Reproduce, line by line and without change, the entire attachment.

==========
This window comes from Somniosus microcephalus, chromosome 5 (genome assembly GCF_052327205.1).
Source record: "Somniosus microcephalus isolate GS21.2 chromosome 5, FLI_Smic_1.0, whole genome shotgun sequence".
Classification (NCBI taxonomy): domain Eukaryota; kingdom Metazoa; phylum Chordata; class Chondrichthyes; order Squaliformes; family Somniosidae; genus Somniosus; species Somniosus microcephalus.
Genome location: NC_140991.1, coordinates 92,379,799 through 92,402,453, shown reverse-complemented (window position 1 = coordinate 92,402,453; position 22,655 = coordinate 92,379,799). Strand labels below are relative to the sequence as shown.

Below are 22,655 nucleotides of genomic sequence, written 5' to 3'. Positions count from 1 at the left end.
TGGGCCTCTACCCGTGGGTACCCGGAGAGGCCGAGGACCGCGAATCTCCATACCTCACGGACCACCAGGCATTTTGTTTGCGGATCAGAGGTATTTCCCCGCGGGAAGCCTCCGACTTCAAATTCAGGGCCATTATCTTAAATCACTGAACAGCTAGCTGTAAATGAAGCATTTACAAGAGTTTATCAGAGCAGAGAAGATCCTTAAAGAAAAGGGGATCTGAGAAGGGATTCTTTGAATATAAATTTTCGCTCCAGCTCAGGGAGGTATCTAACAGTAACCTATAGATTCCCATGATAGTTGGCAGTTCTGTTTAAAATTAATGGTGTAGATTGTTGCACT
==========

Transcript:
This window comes from Somniosus microcephalus, chromosome 5 (genome assembly GCF_052327205.1).
Source record: "Somniosus microcephalus isolate GS21.2 chromosome 5, FLI_Smic_1.0, whole genome shotgun sequence".
Classification (NCBI taxonomy): domain Eukaryota; kingdom Metazoa; phylum Chordata; class Chondrichthyes; order Squaliformes; family Somniosidae; genus Somniosus; species Somniosus microcephalus.
Genome location: NC_140991.1, coordinates 92,379,799 through 92,402,453, shown reverse-complemented (window position 1 = coordinate 92,402,453; position 22,655 = coordinate 92,379,799). Strand labels below are relative to the sequence as shown.

Below are 22,655 nucleotides of genomic sequence, written 5' to 3'. Positions count from 1 at the left end.
TGGGCCTCTACCCGTGGGTACCCGGAGAGGCCGAGGACCGCGAATCTCCATACCTCACGGACCACCAGGCATTTTGTTTGCGGATCAGAGGTATTTCCCCGCGGGAAGCCTCCGACTTCAAATTCAGGGCCATTATCTTAAATCACTGAACAGCTAGCTGTAAATGAAGCATTTACAAGAGTTTATCAGAGCAGAGAAGATCCTTAAAGAAAAGGGGATCTGAGAAGGGATTCTTTGAATATAAATTTTCGCTCCAGCTCAGGGAGGTATCTAACAGTAACCTATAGATTCCCATGATAGTTGGCAGTTCTGTTTAAAATTAATGGTGTAGATTGTTGCACT